We all know the saying “Success is often in the eye of the beholder.” The Gospel this weekend speaks to what Jesus proclaims as success. Keep this in mind as you reflect on the scriptures.
Our first reading, from the Book of Wisdom, speaks about the trials the “just one” must endure. In the story the plotters resent the person who dares point out their mistakes. They clearly ponder if the just one would stand for God and against threats of condemnation and death. We consider this to be a prediction of the Passion, which Jesus himself announces in today’s Gospel reading. We note that this is Jesus’ second prediction of his passion in the Gospel of Mark.
The juxtaposition of the gospel passage alongside this reading is meant to be more than just a simple predication of a prophet. Jesus strikingly clarifies that his deliverance into the hands of people is not accomplished by humans, as in the first scripture reading, but is part of his mission and especially part of God’s wisdom. Jesus will not only overthrow the wisdom of human beings in serving the wisdom of God, he will also save those very human beings in the bargain.
The beginning of today’s Gospel is filled with portentous and ominous thoughts. With just his closest apostles with him, Jesus announces his mission to fulfill God’s will in this near incomprehensible way. Note how the disciples either do not get it, or they get it and cannot face it. They avoid the issue entirely and consequently bicker among themselves about who is greatest.
Jesus will not allow them to get away with their misinterpretation and childish behavior. Thus Jesus takes a small child by the hand and sets this little one in plain sight, so the disciples cannot miss his intentions. He urges his followers to be childlike and especially to make themselves open and of service to others.
How would you sum up the life of Jesus so far in the Gospel story? His birth and the first thirty years of his life are left virtually untold. He was a skilled laborer, a carpenter, however, he chose to be a wandering preacher. The followers he chose were by and large illiterate and physically hard working men. He welcomed everyone, but most especially the poor and powerless came to him. He had very little formal education; he owned nothing; bought and sold nothing. Poor people sought him for a brief time, then they left him. His closest followers did not stand by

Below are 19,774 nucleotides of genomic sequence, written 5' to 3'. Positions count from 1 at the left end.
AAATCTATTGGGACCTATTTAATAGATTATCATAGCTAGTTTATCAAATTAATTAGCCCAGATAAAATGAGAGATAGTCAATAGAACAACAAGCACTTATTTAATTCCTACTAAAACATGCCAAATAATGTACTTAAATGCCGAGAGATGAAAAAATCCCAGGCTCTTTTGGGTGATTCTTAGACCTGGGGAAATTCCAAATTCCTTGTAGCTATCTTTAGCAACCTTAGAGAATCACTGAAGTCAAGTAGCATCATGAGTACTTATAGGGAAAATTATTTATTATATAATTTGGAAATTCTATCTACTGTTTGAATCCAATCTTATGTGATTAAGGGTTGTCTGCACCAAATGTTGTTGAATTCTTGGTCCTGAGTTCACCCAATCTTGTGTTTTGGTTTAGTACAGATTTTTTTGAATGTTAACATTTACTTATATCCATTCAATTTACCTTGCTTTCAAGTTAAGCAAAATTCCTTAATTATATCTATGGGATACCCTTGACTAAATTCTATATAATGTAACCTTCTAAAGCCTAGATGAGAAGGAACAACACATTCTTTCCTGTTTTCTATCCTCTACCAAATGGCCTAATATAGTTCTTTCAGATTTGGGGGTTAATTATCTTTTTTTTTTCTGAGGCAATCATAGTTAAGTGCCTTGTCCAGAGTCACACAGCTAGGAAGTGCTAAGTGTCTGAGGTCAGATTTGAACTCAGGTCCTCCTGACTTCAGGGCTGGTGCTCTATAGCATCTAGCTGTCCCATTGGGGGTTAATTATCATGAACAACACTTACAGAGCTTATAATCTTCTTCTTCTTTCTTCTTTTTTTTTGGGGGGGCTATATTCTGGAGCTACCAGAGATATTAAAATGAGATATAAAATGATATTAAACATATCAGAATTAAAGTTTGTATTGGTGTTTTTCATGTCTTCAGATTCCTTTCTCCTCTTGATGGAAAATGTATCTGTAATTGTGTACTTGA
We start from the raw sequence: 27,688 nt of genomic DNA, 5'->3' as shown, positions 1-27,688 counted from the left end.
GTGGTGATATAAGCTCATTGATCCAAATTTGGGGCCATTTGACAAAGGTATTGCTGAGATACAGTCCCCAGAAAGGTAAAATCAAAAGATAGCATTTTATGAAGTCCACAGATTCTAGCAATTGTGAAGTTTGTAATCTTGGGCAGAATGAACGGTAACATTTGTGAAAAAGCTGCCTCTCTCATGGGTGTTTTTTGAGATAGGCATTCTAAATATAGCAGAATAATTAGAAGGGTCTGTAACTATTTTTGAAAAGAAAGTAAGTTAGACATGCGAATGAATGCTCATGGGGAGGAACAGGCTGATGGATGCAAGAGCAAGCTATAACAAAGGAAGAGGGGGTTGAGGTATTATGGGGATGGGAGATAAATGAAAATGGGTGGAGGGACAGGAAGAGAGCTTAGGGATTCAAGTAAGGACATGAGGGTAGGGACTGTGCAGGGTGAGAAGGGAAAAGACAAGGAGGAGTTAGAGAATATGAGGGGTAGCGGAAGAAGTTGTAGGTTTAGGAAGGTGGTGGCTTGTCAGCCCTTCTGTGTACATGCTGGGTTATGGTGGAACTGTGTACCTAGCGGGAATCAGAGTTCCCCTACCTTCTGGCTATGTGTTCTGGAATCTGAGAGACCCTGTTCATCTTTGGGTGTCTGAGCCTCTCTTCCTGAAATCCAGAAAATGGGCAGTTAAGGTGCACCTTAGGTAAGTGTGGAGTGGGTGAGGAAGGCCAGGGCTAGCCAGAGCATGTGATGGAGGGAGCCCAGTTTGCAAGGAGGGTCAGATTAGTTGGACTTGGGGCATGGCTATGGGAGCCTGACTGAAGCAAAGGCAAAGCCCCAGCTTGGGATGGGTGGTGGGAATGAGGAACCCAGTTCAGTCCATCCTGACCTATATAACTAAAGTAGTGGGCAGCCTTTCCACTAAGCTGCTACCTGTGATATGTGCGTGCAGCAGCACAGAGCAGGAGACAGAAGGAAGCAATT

him. Only young John stood by him at his death at Golgatha. Does this sound like success?
However, there is another way to see Him. At his birth, it is reported that the heavens were filled with angels on that night. He spent the short years of his ministry announcing the presence of God among us. He chose simple, good-hearted followers. He welcomed everyone, but mostly the poor and powerless came to him in their need. When he died on the cross, he asked for God’s tenderness and extended forgiveness for a repentant thief, and asked forgiveness for his unwitting executioners. Did he succeed in having a meaningful life?
And equally important, do those who failed him sound like they succeeded? Are you succeeding in having a life of meaning, value and purpose?
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